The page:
Unexpected windfall? Treat your home to an upgrade that will pay for itself

Rick Sheppard
Published on January 15, 2020

Unexpected windfall? Treat your home to an upgrade that will pay for itself

I think most of us have dreamt, a time or two, about receiving an unexpected windfall. That fantasy of winning the Mega Millions lotto, coming into an inheritance or finding out that the fake Picasso you have in that cheap frame is actually authentic.

Let’s let our imaginations run crazy today. Or, perhaps you’ve received an unexpected windfall. Spending at least part of it on home upgrades is a smart move. We’ve rounded up some of the most intelligent upgrades you can make.

Upgrade your HVAC system

“More than half of energy use in homes is for heating and air conditioning,” according to the U.S. Energy Information Administration. Upgrading your current system (especially if it is older than 10 years) to one that is ENERGY STAR® certified is a smart decision that will have a significant effect on your heating and cooling bills.

Since the average U.S. household emits twice as many greenhouse gasses as the average vehicle, upgrading your HVAC system helps the environment as well.

Finally, energy efficiency in most of its forms, from windows to appliances to home systems, is popular with homebuyers. You may just recoup some of the cost of the new system when you sell your home in the future.

For information on ENERGY STAR rated products and how to choose, read the pamphlet online at EnergyStar.gov.

Stop the leaks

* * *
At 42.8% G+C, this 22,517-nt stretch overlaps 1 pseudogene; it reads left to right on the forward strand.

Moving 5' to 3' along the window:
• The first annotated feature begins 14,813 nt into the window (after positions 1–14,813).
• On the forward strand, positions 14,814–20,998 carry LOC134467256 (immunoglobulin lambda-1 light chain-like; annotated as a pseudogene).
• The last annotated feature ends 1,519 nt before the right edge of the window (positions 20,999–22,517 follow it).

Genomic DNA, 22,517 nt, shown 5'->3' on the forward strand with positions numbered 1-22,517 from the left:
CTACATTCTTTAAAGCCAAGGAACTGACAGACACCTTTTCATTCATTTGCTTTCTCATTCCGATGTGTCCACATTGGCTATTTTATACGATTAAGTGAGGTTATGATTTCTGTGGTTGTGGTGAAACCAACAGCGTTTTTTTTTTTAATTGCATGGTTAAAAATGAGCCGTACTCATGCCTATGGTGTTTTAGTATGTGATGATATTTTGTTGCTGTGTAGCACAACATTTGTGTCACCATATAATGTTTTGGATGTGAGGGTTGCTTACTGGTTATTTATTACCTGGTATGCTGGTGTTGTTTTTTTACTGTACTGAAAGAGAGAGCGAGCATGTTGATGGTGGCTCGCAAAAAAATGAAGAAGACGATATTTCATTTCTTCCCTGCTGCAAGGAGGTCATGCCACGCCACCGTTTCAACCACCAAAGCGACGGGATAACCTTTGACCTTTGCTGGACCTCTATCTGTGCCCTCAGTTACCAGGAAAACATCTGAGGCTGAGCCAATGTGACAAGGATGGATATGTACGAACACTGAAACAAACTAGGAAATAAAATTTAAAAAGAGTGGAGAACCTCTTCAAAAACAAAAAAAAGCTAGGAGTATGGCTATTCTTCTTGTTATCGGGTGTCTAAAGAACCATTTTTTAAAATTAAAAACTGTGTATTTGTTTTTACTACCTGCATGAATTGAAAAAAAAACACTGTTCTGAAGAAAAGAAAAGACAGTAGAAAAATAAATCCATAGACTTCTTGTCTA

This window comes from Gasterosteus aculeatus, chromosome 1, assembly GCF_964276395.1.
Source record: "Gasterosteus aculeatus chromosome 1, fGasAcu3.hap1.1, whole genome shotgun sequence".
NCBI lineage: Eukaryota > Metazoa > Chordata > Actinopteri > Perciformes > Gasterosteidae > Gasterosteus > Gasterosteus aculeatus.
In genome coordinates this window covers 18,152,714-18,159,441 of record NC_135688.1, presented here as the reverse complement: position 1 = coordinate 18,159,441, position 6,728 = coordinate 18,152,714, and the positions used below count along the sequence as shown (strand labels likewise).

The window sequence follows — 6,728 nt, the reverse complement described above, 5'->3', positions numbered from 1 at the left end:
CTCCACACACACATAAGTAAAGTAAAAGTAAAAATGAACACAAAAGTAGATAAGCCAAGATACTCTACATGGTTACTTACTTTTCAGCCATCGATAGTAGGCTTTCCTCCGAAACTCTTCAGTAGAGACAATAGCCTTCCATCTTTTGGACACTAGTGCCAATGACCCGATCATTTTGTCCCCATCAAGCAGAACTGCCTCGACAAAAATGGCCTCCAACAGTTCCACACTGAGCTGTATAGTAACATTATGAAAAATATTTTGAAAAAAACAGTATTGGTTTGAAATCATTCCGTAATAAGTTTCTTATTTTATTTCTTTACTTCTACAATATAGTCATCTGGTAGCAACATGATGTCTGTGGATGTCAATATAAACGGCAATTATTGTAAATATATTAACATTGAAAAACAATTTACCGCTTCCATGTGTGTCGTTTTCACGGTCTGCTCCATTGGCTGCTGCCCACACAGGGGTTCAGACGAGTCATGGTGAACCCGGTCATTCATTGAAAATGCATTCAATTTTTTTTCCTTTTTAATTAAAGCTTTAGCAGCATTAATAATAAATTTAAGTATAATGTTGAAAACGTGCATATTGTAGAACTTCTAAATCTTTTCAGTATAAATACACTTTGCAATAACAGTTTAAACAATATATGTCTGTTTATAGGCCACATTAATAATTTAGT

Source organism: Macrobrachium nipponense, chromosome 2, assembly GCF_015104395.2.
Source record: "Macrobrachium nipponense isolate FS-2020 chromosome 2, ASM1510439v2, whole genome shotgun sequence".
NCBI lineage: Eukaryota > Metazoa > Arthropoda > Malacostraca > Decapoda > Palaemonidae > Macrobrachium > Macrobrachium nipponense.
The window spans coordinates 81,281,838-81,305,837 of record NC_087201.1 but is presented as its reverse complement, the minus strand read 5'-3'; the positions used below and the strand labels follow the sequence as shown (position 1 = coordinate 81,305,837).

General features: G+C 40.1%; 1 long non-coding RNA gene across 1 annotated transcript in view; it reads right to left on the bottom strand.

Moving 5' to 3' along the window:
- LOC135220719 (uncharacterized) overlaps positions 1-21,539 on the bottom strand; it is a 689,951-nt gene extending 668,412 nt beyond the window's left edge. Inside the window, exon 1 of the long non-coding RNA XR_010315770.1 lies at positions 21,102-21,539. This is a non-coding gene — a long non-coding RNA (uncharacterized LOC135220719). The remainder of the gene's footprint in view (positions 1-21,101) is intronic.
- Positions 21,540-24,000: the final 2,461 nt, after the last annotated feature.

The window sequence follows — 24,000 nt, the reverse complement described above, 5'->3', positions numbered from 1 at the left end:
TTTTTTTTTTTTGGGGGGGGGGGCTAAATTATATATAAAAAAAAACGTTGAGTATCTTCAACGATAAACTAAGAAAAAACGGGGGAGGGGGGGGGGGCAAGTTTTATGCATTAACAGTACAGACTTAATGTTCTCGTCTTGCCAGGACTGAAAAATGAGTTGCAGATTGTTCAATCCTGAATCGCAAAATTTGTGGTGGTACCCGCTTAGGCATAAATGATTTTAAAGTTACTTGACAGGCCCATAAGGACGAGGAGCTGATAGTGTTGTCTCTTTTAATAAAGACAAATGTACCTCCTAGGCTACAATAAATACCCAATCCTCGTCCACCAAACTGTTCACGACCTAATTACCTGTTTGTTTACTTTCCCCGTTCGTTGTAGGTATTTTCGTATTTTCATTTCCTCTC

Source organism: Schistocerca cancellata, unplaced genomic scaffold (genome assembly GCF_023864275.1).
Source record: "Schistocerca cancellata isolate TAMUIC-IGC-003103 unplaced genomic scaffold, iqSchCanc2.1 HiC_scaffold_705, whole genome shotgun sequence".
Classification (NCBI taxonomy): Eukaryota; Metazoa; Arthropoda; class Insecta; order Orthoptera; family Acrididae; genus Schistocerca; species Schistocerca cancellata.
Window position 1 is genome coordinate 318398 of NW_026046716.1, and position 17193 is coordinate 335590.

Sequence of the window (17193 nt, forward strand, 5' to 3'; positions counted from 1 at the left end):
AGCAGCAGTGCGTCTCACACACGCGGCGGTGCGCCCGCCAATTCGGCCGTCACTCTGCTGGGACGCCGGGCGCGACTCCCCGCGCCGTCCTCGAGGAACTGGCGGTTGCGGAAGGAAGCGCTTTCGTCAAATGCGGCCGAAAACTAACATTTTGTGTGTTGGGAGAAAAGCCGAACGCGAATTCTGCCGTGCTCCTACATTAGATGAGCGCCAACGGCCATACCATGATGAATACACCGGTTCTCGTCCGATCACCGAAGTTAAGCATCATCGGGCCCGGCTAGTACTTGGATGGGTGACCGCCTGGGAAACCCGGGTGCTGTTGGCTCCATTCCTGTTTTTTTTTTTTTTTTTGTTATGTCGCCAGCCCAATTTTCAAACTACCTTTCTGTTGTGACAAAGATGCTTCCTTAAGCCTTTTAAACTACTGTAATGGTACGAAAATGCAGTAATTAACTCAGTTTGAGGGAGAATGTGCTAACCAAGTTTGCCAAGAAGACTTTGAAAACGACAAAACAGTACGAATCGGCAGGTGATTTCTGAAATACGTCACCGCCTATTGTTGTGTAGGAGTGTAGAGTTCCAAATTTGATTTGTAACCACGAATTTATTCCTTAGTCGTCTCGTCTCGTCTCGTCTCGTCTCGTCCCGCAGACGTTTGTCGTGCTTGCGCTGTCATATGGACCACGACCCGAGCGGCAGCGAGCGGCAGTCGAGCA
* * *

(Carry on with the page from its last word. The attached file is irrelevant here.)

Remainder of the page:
It doesn’t make much sense to install a spiffy new, energy conscious HVAC system in a home with air leaks. Especially when we consider that those air leaks cost the average American family about $350 each year.

The biggest leakers? Attics and basements, so those are the best places to start. Then, check your recessed light fixtures. “The Pennsylvania Housing Research/Resource Center pinpointed them as a leading cause of household air leaks,” according to Megan E. Desouza at HouseLogic.com.

It’s easy to find out if yours are stealing air from the home, she says. Look for a label on the fixture, it should be next to the bulb. If it says “ICAT,” it’s already sealed. If not, “assume yours leaks.”

Head to the local home improvement store and buy an inexpensive airtight baffle. “Remove the bulb, push the baffle up into the housing, then replace the bulb … a quick, 1-second fix,” promises Desouza.

Don’t stop there, however.

  • Check windows and doors for leaks and weather-strip and caulk if necessary.
  • Check for air leaks around ducts, plumbing and around the floors and ceilings.
  • “Install foam gaskets behind outlet and switch plates on walls,” suggests the experts at the U.S. Department of Energy. They offer a checklist of ways to snoop out air leaks in the home at Energy.gov.

Consider new windows

You may not be thinking of selling your home right now, but someday you most likely will. Did you know that energy efficient windows are a hot feature with buyers? They can actually help you sell your home for more money.

Look for low-E windows – the “E” stands for “emissivity.” Coated with and invisible-to-the-naked-eye layer of metallic oxides, these windows allow more sunlight into a room, reduce condensation and protect furniture and carpets from fading.

“In general, you’ll save up to 15 percent a year on your energy bill if older double-pane windows in a 2,600-square-foot house are replaced with energy-efficient windows with low-E coatings,” according to the pros at HouseLogic.com.

Beef up the insulation

Adding attic insulation alone to the home can save from 10 to 50 percent on heating costs, according to the U.S. Department of Energy.

Not sure if your home is under-insulated? Look for the following clues:

  • If there are parts of the home that are colder or hotter than other parts, you may need more insulation.
  • Touch the ceilings and walls. It they’re damp and/or wet, you have insufficient insulation.
  • Frozen pipes in the walls.
  • Sky-high home heating and cooling bills are an obvious sign that something is amiss.

Choosing even one of these upgrades will help save energy and, thus, money in the long run.

 

 

 

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